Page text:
The Serious Fraud Office (SFO) has invited Barclays to discuss a potential deal that will close the SFO’s criminal probe into the bank’s £2 billion Qatari fundraising in 2008. Recent news reports suggest that Barclays is considering if it should accept a deferred prosecution agreement (DPA) with the SFO but sources familiar with the situation says that under a DPA, the company will be slapped with a hefty fine and held under tighter terms and conditions.
The U.K. watchdog has been investigating the bank’s alleged role in lending Qatari investors money, which they eventually used to participate in the cash call, the Financial Times reports. The bank’s £2bn fundraising initiative in 2008 caused regulators to zero in on the company’s financial statements and business practices.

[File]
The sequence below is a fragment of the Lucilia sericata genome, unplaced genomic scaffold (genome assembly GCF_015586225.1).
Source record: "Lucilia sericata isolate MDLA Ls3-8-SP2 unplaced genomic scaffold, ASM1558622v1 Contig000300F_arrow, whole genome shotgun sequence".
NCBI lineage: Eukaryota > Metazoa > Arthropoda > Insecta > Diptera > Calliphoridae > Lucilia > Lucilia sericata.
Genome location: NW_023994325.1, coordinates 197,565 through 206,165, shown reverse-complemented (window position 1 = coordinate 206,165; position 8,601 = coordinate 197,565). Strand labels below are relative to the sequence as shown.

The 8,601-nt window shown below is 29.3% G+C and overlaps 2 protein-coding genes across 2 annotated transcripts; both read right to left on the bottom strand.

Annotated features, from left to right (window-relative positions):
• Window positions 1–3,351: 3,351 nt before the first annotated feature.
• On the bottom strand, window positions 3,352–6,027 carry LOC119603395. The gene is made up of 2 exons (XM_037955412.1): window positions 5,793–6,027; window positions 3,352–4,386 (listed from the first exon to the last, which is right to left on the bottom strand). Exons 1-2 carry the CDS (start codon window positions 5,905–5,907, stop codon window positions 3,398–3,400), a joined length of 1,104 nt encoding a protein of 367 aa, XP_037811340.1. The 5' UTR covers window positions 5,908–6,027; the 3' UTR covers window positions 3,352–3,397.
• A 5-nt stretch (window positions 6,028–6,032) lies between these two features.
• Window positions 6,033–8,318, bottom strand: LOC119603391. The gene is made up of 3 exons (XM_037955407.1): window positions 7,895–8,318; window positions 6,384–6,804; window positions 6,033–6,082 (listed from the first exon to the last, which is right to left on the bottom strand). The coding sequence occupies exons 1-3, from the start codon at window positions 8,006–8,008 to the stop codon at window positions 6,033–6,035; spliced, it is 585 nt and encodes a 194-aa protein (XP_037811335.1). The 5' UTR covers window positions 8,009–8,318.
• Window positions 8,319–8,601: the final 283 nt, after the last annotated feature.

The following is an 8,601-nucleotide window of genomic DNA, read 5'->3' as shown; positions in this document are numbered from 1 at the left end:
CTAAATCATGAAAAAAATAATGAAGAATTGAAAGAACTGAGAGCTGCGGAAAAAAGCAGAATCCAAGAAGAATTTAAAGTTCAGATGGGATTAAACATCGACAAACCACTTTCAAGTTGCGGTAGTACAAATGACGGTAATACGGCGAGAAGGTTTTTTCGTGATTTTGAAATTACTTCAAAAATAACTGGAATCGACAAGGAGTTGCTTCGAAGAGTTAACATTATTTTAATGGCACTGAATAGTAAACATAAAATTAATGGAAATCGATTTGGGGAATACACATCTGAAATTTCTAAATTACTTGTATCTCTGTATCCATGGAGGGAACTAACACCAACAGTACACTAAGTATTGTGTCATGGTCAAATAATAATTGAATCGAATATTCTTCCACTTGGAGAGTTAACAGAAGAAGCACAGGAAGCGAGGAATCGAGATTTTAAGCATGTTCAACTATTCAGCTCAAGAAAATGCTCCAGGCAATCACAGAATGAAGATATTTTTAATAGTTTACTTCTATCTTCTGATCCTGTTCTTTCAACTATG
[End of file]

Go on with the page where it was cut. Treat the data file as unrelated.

Only last year, Britain’s regulators have gained the right to offer DPAs. Generally, watchdogs do not provide the option for banks to accept full responsibility for a crime with tougher conditions. In the case of Barclays, the bank will have to take full responsibility for its offences and admit to their wrongdoing, which includes offering financial help to investors who purchased securities.
The Financial Conduct Authority, has agreed on a penalty for the bank of £50 million for making false statements around fundraising. It has been reported that Barclays is fighting the FCA’s allegations.
This unprecedented move by the SFO signals an interesting turn to the long-running investigation. It has been reported that the SFO was considering informing the magistrates’ court that the bank was not complying with a notice to cooperate with the regulator and was reluctant to provide sufficient evidence and witnesses. Under the U.K. law, failure to comply with notices as such is seen as a criminal offense.